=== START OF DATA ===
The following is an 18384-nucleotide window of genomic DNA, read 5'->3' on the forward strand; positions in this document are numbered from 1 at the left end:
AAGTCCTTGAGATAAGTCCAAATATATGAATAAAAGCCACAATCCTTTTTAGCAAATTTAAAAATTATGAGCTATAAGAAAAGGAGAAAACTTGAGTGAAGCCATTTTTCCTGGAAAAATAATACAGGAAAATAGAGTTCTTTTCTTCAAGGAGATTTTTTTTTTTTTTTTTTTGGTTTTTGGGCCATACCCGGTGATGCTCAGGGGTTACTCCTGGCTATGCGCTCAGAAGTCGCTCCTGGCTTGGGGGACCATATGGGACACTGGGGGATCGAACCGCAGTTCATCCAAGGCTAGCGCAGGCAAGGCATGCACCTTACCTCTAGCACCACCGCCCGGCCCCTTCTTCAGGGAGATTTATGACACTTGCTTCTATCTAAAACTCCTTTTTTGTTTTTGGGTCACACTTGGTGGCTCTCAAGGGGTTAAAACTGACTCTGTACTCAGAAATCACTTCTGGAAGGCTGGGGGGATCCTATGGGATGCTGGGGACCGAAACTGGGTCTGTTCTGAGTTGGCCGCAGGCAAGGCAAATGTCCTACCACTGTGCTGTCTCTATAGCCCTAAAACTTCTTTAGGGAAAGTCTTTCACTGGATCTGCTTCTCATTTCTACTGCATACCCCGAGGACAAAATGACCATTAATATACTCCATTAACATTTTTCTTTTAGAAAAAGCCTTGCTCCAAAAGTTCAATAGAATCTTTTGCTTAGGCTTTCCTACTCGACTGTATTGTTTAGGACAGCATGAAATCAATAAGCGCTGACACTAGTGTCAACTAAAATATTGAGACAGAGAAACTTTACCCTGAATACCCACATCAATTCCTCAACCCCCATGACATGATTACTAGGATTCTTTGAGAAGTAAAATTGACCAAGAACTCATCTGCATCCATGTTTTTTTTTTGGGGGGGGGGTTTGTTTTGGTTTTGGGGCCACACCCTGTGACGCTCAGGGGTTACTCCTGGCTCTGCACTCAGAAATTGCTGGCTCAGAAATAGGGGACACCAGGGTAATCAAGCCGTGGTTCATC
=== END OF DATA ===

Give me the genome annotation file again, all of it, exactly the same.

The following is an 18384-nucleotide window of genomic DNA, read 5'->3' on the forward strand; positions in this document are numbered from 1 at the left end:
AAGTCCTTGAGATAAGTCCAAATATATGAATAAAAGCCACAATCCTTTTTAGCAAATTTAAAAATTATGAGCTATAAGAAAAGGAGAAAACTTGAGTGAAGCCATTTTTCCTGGAAAAATAATACAGGAAAATAGAGTTCTTTTCTTCAAGGAGATTTTTTTTTTTTTTTTTTTGGTTTTTGGGCCATACCCGGTGATGCTCAGGGGTTACTCCTGGCTATGCGCTCAGAAGTCGCTCCTGGCTTGGGGGACCATATGGGACACTGGGGGATCGAACCGCAGTTCATCCAAGGCTAGCGCAGGCAAGGCATGCACCTTACCTCTAGCACCACCGCCCGGCCCCTTCTTCAGGGAGATTTATGACACTTGCTTCTATCTAAAACTCCTTTTTTGTTTTTGGGTCACACTTGGTGGCTCTCAAGGGGTTAAAACTGACTCTGTACTCAGAAATCACTTCTGGAAGGCTGGGGGGATCCTATGGGATGCTGGGGACCGAAACTGGGTCTGTTCTGAGTTGGCCGCAGGCAAGGCAAATGTCCTACCACTGTGCTGTCTCTATAGCCCTAAAACTTCTTTAGGGAAAGTCTTTCACTGGATCTGCTTCTCATTTCTACTGCATACCCCGAGGACAAAATGACCATTAATATACTCCATTAACATTTTTCTTTTAGAAAAAGCCTTGCTCCAAAAGTTCAATAGAATCTTTTGCTTAGGCTTTCCTACTCGACTGTATTGTTTAGGACAGCATGAAATCAATAAGCGCTGACACTAGTGTCAACTAAAATATTGAGACAGAGAAACTTTACCCTGAATACCCACATCAATTCCTCAACCCCCATGACATGATTACTAGGATTCTTTGAGAAGTAAAATTGACCAAGAACTCATCTGCATCCATGTTTTTTTTTTGGGGGGGGGGTTTGTTTTGGTTTTGGGGCCACACCCTGTGACGCTCAGGGGTTACTCCTGGCTCTGCACTCAGAAATTGCTGGCTCAGAAATAGGGGACACCAGGGTAATCAAGCCGTGGTTCATC